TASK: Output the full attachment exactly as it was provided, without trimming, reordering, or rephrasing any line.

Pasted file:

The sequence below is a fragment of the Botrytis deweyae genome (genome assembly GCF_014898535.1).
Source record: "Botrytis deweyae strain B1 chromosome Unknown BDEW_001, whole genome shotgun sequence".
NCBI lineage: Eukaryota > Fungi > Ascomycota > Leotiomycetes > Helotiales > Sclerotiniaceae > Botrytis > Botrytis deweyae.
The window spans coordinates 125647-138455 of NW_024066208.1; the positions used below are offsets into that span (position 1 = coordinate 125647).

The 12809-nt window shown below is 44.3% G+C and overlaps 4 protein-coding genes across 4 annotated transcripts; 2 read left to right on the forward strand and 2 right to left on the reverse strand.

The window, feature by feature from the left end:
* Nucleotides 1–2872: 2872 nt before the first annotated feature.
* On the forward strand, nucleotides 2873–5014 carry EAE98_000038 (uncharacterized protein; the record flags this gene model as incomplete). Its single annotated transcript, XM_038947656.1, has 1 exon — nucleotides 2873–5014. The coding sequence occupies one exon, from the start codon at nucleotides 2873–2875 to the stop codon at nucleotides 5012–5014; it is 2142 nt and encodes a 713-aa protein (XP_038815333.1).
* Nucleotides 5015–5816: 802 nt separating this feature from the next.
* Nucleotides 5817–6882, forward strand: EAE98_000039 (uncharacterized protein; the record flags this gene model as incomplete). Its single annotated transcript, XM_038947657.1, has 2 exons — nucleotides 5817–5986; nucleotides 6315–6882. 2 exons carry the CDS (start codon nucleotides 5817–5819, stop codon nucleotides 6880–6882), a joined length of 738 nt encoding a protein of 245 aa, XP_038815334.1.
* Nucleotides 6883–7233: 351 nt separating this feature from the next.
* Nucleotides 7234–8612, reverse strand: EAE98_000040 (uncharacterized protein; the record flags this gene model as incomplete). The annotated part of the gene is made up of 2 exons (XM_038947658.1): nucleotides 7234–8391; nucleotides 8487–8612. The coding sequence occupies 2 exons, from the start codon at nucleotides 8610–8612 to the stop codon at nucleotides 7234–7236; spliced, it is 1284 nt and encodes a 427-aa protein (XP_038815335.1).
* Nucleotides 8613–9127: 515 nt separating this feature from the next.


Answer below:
The sequence below is a fragment of the Botrytis deweyae genome (genome assembly GCF_014898535.1).
Source record: "Botrytis deweyae strain B1 chromosome Unknown BDEW_001, whole genome shotgun sequence".
NCBI lineage: Eukaryota > Fungi > Ascomycota > Leotiomycetes > Helotiales > Sclerotiniaceae > Botrytis > Botrytis deweyae.
The window spans coordinates 125647-138455 of NW_024066208.1; the positions used below are offsets into that span (position 1 = coordinate 125647).

The 12809-nt window shown below is 44.3% G+C and overlaps 4 protein-coding genes across 4 annotated transcripts; 2 read left to right on the forward strand and 2 right to left on the reverse strand.

The window, feature by feature from the left end:
* Nucleotides 1–2872: 2872 nt before the first annotated feature.
* On the forward strand, nucleotides 2873–5014 carry EAE98_000038 (uncharacterized protein; the record flags this gene model as incomplete). Its single annotated transcript, XM_038947656.1, has 1 exon — nucleotides 2873–5014. The coding sequence occupies one exon, from the start codon at nucleotides 2873–2875 to the stop codon at nucleotides 5012–5014; it is 2142 nt and encodes a 713-aa protein (XP_038815333.1).
* Nucleotides 5015–5816: 802 nt separating this feature from the next.
* Nucleotides 5817–6882, forward strand: EAE98_000039 (uncharacterized protein; the record flags this gene model as incomplete). Its single annotated transcript, XM_038947657.1, has 2 exons — nucleotides 5817–5986; nucleotides 6315–6882. 2 exons carry the CDS (start codon nucleotides 5817–5819, stop codon nucleotides 6880–6882), a joined length of 738 nt encoding a protein of 245 aa, XP_038815334.1.
* Nucleotides 6883–7233: 351 nt separating this feature from the next.
* Nucleotides 7234–8612, reverse strand: EAE98_000040 (uncharacterized protein; the record flags this gene model as incomplete). The annotated part of the gene is made up of 2 exons (XM_038947658.1): nucleotides 7234–8391; nucleotides 8487–8612. The coding sequence occupies 2 exons, from the start codon at nucleotides 8610–8612 to the stop codon at nucleotides 7234–7236; spliced, it is 1284 nt and encodes a 427-aa protein (XP_038815335.1).
* Nucleotides 8613–9127: 515 nt separating this feature from the next.